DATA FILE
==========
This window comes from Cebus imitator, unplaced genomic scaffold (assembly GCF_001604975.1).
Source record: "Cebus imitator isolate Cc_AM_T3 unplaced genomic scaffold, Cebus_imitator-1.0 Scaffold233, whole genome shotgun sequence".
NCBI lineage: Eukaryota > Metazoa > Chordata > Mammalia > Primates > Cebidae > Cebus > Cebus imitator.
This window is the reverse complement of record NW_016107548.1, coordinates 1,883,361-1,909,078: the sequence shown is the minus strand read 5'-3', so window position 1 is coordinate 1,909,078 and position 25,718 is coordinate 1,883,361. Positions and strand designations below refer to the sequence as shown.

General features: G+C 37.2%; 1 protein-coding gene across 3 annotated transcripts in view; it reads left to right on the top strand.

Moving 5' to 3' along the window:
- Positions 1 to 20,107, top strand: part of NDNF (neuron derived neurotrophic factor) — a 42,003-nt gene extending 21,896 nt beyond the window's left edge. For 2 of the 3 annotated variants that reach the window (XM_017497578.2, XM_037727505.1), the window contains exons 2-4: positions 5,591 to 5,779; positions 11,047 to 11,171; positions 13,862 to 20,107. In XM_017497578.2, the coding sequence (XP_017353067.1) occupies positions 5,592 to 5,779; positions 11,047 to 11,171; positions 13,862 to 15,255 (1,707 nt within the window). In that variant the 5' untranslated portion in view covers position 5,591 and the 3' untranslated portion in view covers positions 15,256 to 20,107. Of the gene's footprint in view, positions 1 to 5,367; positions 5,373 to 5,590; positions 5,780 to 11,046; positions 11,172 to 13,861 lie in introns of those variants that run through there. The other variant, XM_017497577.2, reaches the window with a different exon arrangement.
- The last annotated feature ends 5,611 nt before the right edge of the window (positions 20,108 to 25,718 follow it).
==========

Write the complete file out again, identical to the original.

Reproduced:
This window comes from Cebus imitator, unplaced genomic scaffold (assembly GCF_001604975.1).
Source record: "Cebus imitator isolate Cc_AM_T3 unplaced genomic scaffold, Cebus_imitator-1.0 Scaffold233, whole genome shotgun sequence".
NCBI lineage: Eukaryota > Metazoa > Chordata > Mammalia > Primates > Cebidae > Cebus > Cebus imitator.
This window is the reverse complement of record NW_016107548.1, coordinates 1,883,361-1,909,078: the sequence shown is the minus strand read 5'-3', so window position 1 is coordinate 1,909,078 and position 25,718 is coordinate 1,883,361. Positions and strand designations below refer to the sequence as shown.

General features: G+C 37.2%; 1 protein-coding gene across 3 annotated transcripts in view; it reads left to right on the top strand.

Moving 5' to 3' along the window:
- Positions 1 to 20,107, top strand: part of NDNF (neuron derived neurotrophic factor) — a 42,003-nt gene extending 21,896 nt beyond the window's left edge. For 2 of the 3 annotated variants that reach the window (XM_017497578.2, XM_037727505.1), the window contains exons 2-4: positions 5,591 to 5,779; positions 11,047 to 11,171; positions 13,862 to 20,107. In XM_017497578.2, the coding sequence (XP_017353067.1) occupies positions 5,592 to 5,779; positions 11,047 to 11,171; positions 13,862 to 15,255 (1,707 nt within the window). In that variant the 5' untranslated portion in view covers position 5,591 and the 3' untranslated portion in view covers positions 15,256 to 20,107. Of the gene's footprint in view, positions 1 to 5,367; positions 5,373 to 5,590; positions 5,780 to 11,046; positions 11,172 to 13,861 lie in introns of those variants that run through there. The other variant, XM_017497577.2, reaches the window with a different exon arrangement.
- The last annotated feature ends 5,611 nt before the right edge of the window (positions 20,108 to 25,718 follow it).